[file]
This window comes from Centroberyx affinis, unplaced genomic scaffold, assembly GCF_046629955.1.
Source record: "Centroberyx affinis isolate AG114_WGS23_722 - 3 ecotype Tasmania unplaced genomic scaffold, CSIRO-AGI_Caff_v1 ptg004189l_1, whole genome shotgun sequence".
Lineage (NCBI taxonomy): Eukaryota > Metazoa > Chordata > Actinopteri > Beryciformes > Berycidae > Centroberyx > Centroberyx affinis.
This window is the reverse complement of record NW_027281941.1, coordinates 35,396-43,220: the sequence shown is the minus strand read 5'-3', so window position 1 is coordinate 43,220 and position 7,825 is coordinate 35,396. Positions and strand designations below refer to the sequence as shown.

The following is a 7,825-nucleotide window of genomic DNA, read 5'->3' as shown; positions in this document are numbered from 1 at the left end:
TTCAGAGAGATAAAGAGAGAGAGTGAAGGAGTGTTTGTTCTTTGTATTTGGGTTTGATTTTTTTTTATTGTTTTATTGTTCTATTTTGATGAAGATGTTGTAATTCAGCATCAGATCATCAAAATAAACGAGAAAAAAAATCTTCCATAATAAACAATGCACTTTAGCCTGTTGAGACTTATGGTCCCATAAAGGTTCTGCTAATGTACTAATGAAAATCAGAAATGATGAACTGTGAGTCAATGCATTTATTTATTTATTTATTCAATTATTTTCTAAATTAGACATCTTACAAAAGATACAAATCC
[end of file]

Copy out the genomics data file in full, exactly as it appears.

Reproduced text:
This window comes from Centroberyx affinis, unplaced genomic scaffold, assembly GCF_046629955.1.
Source record: "Centroberyx affinis isolate AG114_WGS23_722 - 3 ecotype Tasmania unplaced genomic scaffold, CSIRO-AGI_Caff_v1 ptg004189l_1, whole genome shotgun sequence".
Lineage (NCBI taxonomy): Eukaryota > Metazoa > Chordata > Actinopteri > Beryciformes > Berycidae > Centroberyx > Centroberyx affinis.
This window is the reverse complement of record NW_027281941.1, coordinates 35,396-43,220: the sequence shown is the minus strand read 5'-3', so window position 1 is coordinate 43,220 and position 7,825 is coordinate 35,396. Positions and strand designations below refer to the sequence as shown.

The following is a 7,825-nucleotide window of genomic DNA, read 5'->3' as shown; positions in this document are numbered from 1 at the left end:
TTCAGAGAGATAAAGAGAGAGAGTGAAGGAGTGTTTGTTCTTTGTATTTGGGTTTGATTTTTTTTTATTGTTTTATTGTTCTATTTTGATGAAGATGTTGTAATTCAGCATCAGATCATCAAAATAAACGAGAAAAAAAATCTTCCATAATAAACAATGCACTTTAGCCTGTTGAGACTTATGGTCCCATAAAGGTTCTGCTAATGTACTAATGAAAATCAGAAATGATGAACTGTGAGTCAATGCATTTATTTATTTATTTATTCAATTATTTTCTAAATTAGACATCTTACAAAAGATACAAATCC